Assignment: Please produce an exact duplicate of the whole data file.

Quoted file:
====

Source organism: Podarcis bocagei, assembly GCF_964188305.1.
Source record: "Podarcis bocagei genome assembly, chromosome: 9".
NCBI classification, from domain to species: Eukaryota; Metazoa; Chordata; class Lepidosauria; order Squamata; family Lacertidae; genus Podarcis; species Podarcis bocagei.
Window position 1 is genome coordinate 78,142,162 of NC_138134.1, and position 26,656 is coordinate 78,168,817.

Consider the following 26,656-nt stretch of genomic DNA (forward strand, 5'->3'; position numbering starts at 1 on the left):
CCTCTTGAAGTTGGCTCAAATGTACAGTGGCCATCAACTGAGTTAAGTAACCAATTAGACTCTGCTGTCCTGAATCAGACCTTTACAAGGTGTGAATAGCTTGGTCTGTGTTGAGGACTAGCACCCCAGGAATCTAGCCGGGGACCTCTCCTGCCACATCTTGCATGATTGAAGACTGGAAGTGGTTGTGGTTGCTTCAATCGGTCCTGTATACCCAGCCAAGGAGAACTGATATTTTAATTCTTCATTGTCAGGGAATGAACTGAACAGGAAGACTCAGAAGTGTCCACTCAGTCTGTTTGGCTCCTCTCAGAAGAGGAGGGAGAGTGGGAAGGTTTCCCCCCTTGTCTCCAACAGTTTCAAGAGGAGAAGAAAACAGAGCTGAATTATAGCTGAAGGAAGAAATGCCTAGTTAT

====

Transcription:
Source organism: Podarcis bocagei, assembly GCF_964188305.1.
Source record: "Podarcis bocagei genome assembly, chromosome: 9".
NCBI classification, from domain to species: Eukaryota; Metazoa; Chordata; class Lepidosauria; order Squamata; family Lacertidae; genus Podarcis; species Podarcis bocagei.
Window position 1 is genome coordinate 78,142,162 of NC_138134.1, and position 26,656 is coordinate 78,168,817.

Consider the following 26,656-nt stretch of genomic DNA (forward strand, 5'->3'; position numbering starts at 1 on the left):
CCTCTTGAAGTTGGCTCAAATGTACAGTGGCCATCAACTGAGTTAAGTAACCAATTAGACTCTGCTGTCCTGAATCAGACCTTTACAAGGTGTGAATAGCTTGGTCTGTGTTGAGGACTAGCACCCCAGGAATCTAGCCGGGGACCTCTCCTGCCACATCTTGCATGATTGAAGACTGGAAGTGGTTGTGGTTGCTTCAATCGGTCCTGTATACCCAGCCAAGGAGAACTGATATTTTAATTCTTCATTGTCAGGGAATGAACTGAACAGGAAGACTCAGAAGTGTCCACTCAGTCTGTTTGGCTCCTCTCAGAAGAGGAGGGAGAGTGGGAAGGTTTCCCCCCTTGTCTCCAACAGTTTCAAGAGGAGAAGAAAACAGAGCTGAATTATAGCTGAAGGAAGAAATGCCTAGTTAT